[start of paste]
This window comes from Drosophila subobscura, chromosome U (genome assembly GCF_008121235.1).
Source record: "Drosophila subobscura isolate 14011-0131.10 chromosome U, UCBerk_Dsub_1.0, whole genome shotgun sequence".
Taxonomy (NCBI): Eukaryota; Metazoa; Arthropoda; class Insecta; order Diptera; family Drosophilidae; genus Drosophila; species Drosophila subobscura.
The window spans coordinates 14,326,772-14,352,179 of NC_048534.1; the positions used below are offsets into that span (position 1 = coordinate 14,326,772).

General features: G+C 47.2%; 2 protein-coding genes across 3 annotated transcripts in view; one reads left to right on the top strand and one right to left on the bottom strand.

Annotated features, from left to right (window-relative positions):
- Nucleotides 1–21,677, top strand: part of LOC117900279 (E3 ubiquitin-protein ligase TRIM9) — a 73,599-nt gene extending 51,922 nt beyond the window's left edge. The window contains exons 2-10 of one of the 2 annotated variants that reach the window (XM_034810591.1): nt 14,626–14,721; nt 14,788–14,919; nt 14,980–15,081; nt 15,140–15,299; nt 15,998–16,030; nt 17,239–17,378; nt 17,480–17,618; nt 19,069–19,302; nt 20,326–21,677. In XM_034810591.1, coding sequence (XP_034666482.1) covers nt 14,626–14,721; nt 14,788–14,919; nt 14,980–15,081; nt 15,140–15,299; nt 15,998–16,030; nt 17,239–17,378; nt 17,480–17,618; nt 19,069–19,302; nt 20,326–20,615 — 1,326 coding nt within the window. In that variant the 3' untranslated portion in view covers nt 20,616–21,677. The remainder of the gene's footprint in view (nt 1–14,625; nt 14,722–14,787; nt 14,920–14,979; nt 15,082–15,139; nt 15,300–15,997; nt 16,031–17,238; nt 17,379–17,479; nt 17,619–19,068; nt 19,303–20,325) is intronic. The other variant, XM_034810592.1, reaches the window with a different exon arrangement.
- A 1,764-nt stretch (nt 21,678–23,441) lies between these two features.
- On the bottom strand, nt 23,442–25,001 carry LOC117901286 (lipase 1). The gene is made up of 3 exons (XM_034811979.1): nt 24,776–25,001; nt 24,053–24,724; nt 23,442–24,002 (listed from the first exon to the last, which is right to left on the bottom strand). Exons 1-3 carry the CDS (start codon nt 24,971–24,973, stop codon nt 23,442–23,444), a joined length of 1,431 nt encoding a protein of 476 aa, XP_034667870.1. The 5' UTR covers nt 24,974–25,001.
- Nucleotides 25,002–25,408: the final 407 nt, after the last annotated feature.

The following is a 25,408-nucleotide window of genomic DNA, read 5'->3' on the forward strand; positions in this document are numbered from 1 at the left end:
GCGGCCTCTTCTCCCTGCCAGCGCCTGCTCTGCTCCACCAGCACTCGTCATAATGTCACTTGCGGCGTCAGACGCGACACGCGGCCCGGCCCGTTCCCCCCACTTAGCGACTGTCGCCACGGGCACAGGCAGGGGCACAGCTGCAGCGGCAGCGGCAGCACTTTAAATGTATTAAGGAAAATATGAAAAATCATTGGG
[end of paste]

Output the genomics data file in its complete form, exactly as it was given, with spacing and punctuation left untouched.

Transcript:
This window comes from Drosophila subobscura, chromosome U (genome assembly GCF_008121235.1).
Source record: "Drosophila subobscura isolate 14011-0131.10 chromosome U, UCBerk_Dsub_1.0, whole genome shotgun sequence".
Taxonomy (NCBI): Eukaryota; Metazoa; Arthropoda; class Insecta; order Diptera; family Drosophilidae; genus Drosophila; species Drosophila subobscura.
The window spans coordinates 14,326,772-14,352,179 of NC_048534.1; the positions used below are offsets into that span (position 1 = coordinate 14,326,772).

General features: G+C 47.2%; 2 protein-coding genes across 3 annotated transcripts in view; one reads left to right on the top strand and one right to left on the bottom strand.

Annotated features, from left to right (window-relative positions):
- Nucleotides 1–21,677, top strand: part of LOC117900279 (E3 ubiquitin-protein ligase TRIM9) — a 73,599-nt gene extending 51,922 nt beyond the window's left edge. The window contains exons 2-10 of one of the 2 annotated variants that reach the window (XM_034810591.1): nt 14,626–14,721; nt 14,788–14,919; nt 14,980–15,081; nt 15,140–15,299; nt 15,998–16,030; nt 17,239–17,378; nt 17,480–17,618; nt 19,069–19,302; nt 20,326–21,677. In XM_034810591.1, coding sequence (XP_034666482.1) covers nt 14,626–14,721; nt 14,788–14,919; nt 14,980–15,081; nt 15,140–15,299; nt 15,998–16,030; nt 17,239–17,378; nt 17,480–17,618; nt 19,069–19,302; nt 20,326–20,615 — 1,326 coding nt within the window. In that variant the 3' untranslated portion in view covers nt 20,616–21,677. The remainder of the gene's footprint in view (nt 1–14,625; nt 14,722–14,787; nt 14,920–14,979; nt 15,082–15,139; nt 15,300–15,997; nt 16,031–17,238; nt 17,379–17,479; nt 17,619–19,068; nt 19,303–20,325) is intronic. The other variant, XM_034810592.1, reaches the window with a different exon arrangement.
- A 1,764-nt stretch (nt 21,678–23,441) lies between these two features.
- On the bottom strand, nt 23,442–25,001 carry LOC117901286 (lipase 1). The gene is made up of 3 exons (XM_034811979.1): nt 24,776–25,001; nt 24,053–24,724; nt 23,442–24,002 (listed from the first exon to the last, which is right to left on the bottom strand). Exons 1-3 carry the CDS (start codon nt 24,971–24,973, stop codon nt 23,442–23,444), a joined length of 1,431 nt encoding a protein of 476 aa, XP_034667870.1. The 5' UTR covers nt 24,974–25,001.
- Nucleotides 25,002–25,408: the final 407 nt, after the last annotated feature.

The following is a 25,408-nucleotide window of genomic DNA, read 5'->3' on the forward strand; positions in this document are numbered from 1 at the left end:
GCGGCCTCTTCTCCCTGCCAGCGCCTGCTCTGCTCCACCAGCACTCGTCATAATGTCACTTGCGGCGTCAGACGCGACACGCGGCCCGGCCCGTTCCCCCCACTTAGCGACTGTCGCCACGGGCACAGGCAGGGGCACAGCTGCAGCGGCAGCGGCAGCACTTTAAATGTATTAAGGAAAATATGAAAAATCATTGGG